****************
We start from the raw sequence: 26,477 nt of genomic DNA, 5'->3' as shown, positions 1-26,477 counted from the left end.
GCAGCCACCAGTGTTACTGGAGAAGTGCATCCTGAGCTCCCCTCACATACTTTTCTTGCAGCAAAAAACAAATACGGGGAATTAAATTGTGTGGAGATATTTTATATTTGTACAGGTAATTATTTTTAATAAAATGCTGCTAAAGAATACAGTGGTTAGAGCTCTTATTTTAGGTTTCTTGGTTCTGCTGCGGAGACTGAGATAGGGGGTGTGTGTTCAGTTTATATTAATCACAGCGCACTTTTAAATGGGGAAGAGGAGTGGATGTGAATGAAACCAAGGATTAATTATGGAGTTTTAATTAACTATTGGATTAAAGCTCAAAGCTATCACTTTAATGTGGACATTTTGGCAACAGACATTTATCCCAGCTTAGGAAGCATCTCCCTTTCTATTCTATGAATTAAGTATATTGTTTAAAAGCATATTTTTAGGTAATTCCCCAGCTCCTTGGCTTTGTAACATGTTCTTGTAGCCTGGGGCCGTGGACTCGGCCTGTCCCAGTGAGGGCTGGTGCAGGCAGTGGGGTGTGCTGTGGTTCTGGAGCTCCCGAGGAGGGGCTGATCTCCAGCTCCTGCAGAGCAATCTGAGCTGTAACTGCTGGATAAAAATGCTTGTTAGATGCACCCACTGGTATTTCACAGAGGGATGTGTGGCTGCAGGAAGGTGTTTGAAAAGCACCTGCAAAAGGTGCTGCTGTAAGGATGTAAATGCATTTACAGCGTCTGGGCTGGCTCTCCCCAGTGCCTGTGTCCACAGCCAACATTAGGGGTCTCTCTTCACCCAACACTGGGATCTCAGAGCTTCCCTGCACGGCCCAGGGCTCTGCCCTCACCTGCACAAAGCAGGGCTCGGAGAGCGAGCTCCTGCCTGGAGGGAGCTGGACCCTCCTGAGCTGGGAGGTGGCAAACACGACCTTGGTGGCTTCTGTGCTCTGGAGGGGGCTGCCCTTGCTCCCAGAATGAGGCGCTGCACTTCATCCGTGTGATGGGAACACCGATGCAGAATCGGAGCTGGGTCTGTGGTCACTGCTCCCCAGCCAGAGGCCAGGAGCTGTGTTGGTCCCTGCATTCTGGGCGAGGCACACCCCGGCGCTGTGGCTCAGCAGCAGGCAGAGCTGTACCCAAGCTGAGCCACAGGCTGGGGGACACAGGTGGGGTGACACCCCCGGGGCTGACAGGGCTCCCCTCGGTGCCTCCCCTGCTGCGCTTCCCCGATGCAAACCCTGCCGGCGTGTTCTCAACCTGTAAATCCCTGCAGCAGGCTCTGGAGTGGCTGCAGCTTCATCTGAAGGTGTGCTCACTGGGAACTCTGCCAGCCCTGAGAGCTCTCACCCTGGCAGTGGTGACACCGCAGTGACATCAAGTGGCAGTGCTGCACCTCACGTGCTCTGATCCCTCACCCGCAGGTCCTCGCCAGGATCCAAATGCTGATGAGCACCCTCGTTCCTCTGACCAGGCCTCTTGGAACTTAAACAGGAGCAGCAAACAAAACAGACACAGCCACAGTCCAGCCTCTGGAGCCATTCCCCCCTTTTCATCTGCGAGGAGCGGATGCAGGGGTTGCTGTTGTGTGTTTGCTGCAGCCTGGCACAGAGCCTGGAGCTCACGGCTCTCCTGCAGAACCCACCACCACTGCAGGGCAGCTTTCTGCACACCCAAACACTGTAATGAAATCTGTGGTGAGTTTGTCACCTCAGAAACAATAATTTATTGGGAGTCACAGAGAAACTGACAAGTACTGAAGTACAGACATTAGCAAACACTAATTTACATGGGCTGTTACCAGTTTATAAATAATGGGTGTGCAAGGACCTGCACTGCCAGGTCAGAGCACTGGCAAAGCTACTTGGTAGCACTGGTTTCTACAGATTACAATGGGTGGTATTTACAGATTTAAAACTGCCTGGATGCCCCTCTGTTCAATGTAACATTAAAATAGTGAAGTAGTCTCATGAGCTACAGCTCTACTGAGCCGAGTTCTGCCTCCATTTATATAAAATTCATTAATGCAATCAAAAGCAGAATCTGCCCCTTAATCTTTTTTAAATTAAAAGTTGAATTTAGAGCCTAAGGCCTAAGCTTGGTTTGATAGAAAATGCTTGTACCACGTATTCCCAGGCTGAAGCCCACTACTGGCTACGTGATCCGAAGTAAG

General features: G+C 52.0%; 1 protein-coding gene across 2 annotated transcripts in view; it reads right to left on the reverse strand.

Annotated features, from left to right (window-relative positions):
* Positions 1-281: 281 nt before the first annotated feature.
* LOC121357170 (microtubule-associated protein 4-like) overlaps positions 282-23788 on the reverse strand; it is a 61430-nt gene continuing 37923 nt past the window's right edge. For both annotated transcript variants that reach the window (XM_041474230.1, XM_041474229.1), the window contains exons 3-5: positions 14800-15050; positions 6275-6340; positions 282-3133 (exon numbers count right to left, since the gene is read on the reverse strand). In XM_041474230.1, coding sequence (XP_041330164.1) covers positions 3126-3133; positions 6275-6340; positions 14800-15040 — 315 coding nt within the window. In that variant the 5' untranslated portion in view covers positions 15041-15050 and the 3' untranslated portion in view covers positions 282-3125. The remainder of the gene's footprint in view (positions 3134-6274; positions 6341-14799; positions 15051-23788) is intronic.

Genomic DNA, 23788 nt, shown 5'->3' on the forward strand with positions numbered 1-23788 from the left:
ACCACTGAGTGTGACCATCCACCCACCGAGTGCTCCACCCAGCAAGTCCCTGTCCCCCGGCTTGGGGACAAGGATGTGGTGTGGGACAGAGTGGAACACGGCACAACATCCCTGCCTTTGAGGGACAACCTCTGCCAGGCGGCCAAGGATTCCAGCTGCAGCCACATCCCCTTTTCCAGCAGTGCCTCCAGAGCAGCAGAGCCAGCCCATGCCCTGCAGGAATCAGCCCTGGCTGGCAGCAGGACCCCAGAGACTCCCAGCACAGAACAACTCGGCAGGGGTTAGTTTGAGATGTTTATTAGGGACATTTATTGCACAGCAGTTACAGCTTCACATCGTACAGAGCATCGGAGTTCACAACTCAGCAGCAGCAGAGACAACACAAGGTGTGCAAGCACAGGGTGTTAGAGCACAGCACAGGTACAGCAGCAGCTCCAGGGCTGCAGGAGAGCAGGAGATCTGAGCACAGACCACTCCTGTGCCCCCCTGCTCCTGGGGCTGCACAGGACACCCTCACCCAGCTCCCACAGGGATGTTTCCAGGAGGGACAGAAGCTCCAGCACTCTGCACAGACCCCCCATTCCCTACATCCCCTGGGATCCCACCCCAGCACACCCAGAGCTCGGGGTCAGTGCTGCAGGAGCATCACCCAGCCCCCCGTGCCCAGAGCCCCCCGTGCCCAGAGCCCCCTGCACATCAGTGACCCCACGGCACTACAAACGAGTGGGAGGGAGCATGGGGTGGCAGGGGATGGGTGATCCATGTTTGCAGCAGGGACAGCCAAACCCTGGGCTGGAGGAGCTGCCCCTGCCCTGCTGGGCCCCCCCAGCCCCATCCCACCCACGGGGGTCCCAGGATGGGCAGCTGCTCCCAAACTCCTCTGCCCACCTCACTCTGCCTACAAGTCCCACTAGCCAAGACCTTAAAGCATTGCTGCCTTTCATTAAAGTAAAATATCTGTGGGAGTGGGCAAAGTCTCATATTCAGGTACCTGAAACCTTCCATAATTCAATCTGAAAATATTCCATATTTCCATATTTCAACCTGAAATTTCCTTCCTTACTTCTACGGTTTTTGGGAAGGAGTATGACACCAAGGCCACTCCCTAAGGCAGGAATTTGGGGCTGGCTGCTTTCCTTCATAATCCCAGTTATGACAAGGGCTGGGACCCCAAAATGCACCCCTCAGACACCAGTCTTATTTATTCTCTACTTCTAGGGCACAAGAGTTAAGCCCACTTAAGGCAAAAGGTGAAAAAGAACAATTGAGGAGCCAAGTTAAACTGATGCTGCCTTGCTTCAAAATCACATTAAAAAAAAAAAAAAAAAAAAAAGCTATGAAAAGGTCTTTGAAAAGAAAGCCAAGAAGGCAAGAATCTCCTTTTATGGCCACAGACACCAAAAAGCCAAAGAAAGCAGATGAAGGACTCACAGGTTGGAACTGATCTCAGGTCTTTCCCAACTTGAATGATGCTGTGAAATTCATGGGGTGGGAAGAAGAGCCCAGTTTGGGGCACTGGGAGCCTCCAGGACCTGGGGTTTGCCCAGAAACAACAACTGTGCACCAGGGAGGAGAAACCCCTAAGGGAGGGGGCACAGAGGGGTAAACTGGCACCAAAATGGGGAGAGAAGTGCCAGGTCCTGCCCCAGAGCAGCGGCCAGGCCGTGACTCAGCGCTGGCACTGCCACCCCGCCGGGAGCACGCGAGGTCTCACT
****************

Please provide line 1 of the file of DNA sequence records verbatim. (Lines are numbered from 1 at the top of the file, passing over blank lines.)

We start from the raw sequence: 26,477 nt of genomic DNA, 5'->3' as shown, positions 1-26,477 counted from the left end.